Saturday, October 18, 2008

A Nasty Argument ...

Labour councillor Luke Akehurst on why people who sell fruit and veg by the pound are criminals :

"Most traders have complied with the legislation - so why should a minority who refuse to comply be allowed to get away with it?"
"Everyone else has obeyed us, what's YOUR problem ?"

Mr Akehurst is (by proxy) exhibiting power - letting everyone know who's in charge.

You can see parallels in the business world, too. A new director or chief exec in charge of the Acme Widget company will dream up "The Acme Behaviours" - a set of key values and behaviours which will "define the company and the way it does business" (actually the dreaming up will be by some ambitious young smoothie in marketing, 18 months out of uni).

For the next few years, until the exec gets the chop or it gets quietly forgotten, everyone at Acme presenting a project or new initiative will be required to get sign-off on compliance with the Behaviours. Every document will have its behaviours check-boxes. The staff and lower management will see a blizzard of posters, mugs, training sessions and mousemats. Every ambitious climber - right up to board level - will need to demonstrate how fully bought-in they are.

The actual content of the Behaviours will be a mixture of apple-pie stuff ("we won't rip the customers off") and additional boxes which will need to be ticked. Some of the ideas may be foolish - but these, as we shall see, serve an important function.

There'll be widespread cynicism - especially among the lags who've already seen 13 similar initiatives in 15 years. But it doesn't matter. Indeed, the more ridiculous the ideas, the better. That's why Mr Akehurst's so keen on protecting the people of Hackney from the monsters in their midst, with their Imperial scales and pounds of bananas.

Because the point is not to make the company better, but to publicly demonstrate that you can enforce your will on your inferiors. It's the equivalent of the top dog making all the others roll on their backs submissively, the gangsta making a captured enemy footsoldier lick his shoes, or the Assassin leader Rashid al-Din Sinan impressing a visiting Crusader lord by asking two of his followers to jump to their deaths from the castle tower (they did so at once).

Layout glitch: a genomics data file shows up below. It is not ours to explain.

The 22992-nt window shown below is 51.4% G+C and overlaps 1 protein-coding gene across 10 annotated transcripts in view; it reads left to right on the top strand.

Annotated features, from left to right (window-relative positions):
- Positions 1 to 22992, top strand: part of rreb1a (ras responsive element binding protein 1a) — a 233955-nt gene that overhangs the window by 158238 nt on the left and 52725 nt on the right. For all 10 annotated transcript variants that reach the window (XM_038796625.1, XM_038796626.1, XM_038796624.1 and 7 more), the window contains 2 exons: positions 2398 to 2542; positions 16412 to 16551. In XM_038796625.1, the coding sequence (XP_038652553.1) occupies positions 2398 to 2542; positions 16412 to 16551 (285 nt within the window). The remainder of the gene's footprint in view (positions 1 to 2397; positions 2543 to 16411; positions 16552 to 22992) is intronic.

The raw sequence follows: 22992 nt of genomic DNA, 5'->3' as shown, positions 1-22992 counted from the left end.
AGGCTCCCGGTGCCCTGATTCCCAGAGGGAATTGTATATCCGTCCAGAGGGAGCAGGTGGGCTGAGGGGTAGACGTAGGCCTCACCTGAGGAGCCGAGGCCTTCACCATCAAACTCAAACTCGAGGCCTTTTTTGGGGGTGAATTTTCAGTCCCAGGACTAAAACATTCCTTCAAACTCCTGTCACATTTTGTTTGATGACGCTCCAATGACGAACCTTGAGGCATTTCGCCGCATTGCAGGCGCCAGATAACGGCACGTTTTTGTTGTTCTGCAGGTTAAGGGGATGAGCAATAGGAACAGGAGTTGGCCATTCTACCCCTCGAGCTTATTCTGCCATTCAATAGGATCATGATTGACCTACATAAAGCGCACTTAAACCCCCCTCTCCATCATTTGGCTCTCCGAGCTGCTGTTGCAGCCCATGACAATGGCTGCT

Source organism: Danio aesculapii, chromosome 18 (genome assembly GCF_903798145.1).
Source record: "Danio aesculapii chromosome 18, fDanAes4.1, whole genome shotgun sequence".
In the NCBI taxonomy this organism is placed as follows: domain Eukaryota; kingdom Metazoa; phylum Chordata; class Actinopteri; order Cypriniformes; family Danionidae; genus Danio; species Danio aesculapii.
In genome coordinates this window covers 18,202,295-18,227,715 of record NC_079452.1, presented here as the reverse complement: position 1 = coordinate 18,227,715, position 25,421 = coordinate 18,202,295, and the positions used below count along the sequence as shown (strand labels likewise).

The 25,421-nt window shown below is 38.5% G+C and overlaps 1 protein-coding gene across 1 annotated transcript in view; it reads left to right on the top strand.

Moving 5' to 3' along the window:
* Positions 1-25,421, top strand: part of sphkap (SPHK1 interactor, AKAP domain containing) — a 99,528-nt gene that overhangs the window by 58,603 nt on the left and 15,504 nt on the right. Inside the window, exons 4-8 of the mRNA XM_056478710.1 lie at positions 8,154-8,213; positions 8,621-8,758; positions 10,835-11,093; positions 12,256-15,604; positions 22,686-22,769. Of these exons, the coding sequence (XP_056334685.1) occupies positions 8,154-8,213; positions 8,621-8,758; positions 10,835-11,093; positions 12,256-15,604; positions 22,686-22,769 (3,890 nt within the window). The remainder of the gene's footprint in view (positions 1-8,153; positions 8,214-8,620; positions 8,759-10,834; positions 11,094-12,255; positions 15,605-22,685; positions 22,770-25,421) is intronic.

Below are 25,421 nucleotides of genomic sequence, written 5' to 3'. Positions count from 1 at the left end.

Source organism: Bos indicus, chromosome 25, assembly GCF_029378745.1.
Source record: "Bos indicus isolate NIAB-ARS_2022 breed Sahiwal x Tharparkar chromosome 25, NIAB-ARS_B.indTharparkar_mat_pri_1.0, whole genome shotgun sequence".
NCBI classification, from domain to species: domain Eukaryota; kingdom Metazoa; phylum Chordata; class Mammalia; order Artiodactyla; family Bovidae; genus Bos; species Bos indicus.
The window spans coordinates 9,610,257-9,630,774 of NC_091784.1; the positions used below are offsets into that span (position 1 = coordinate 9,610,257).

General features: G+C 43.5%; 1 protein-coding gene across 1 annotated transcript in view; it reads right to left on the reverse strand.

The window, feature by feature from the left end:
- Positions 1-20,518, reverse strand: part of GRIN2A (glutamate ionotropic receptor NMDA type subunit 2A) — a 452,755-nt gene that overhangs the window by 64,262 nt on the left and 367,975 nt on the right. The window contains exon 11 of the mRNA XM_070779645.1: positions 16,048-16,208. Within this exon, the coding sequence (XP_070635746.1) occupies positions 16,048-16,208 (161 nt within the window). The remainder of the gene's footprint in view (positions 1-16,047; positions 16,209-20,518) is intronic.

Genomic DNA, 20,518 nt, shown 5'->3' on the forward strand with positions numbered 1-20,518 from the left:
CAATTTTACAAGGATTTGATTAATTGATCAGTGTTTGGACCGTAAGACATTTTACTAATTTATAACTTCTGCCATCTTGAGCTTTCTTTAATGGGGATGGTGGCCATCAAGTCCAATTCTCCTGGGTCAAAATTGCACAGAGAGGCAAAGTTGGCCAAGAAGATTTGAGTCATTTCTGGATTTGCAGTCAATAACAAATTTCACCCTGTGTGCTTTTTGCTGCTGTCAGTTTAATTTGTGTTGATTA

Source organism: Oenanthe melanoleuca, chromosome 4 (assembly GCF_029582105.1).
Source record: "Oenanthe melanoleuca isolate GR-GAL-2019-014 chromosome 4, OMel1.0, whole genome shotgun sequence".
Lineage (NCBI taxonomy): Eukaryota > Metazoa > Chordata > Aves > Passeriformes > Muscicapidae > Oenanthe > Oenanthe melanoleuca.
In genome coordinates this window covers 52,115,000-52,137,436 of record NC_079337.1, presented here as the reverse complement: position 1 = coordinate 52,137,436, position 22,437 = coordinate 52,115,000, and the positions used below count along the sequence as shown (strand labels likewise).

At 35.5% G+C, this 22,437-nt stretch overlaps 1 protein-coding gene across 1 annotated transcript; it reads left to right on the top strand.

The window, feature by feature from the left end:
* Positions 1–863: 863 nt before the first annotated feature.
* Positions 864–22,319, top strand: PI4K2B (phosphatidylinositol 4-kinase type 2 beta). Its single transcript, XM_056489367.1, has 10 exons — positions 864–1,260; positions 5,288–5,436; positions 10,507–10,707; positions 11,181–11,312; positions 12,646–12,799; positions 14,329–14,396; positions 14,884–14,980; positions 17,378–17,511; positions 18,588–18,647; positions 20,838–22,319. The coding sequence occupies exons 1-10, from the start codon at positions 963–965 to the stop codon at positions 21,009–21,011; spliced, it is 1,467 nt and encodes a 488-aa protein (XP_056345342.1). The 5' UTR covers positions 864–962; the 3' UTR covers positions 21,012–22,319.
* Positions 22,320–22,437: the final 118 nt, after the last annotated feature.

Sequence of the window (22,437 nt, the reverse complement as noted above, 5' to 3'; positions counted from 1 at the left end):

In local government and education, the creepy "Every Child Matters" initiative currently serves the function of the Acme Behaviours. It won't stop kids being beaten to death or left in burning flats, but it lets everyone (i.e. the staff - in this case local government employees and school governors - the poor consumers are only there to have "services" "delivered" to them) know who's boss.

Which brings us nicely back to Mr Akehurst, and his outrageous follow-up comment.

"One of the reasons why Hackney has often been in a mess in the past is the misconception that the rule of law stops east of the A10 and a merry state of anarchy prevails. One of the ways in which you squeeze out major crime, as shown in New York, is by zero tolerance of all the minor law and rule breaking too."
That is absolutely breathtaking. William Bratton's police force were concerned about crimes which increased the perception of lawlessness - graffiti, panhandling, riding the subway with no ticket, littering, drunkenness, abusiveness, pickpocketing, soliciting, petty theft. How many people in Hackney feel less safe when they see someone selling veg from Imperial scales ?

Either he knows the "Broken Windows" comparison is nagombi and he's scrabbling for any justification he can find - in which case he's utterly cynical - or he really believes it - in which case he's idiotic. Either way it does him no credit.

Oh - and this morning it was announced that HMG are calling off the attack dogs. I'm sure Mr Akehurst will regret it, but it looks as if we may no longer read in the news about hardened villains convicted "of selling mackerel at £1.50 a pound".


Mercurius Aulicus said...

I think the attitudes of our New Elite is more like that of the Jacobins described by Edmund Burke in "Reflections on the Revolution in France" as:

"… these pretended citizens treat France exactly like a country of conquest … The policy of such barbarous victors [is] … to destroy all vestiges of the ancient country, in religion, in polity, in laws and in manners; to confound all territorial limits, to produce a general poverty; to put up their properties to auction; to crush their princes, nobles and pontiffs; to lay low everything which had lifted its head above the level, or which could serve to combine or rally, in their distresses, the disbanded people, under the standard of old opinion."

Anonymous said...

"..he's utterly cynical - or he really believes it - in which case he's idiotic..."

Given the notoriety this little lickspittle gained over his comments on the 42-day detention, it's hardly surprising even the bloggers at LabourHome can't stand him:

Every time he opens his mouth or sets fingers to keyboard, Labour probably lose another few thousand votes...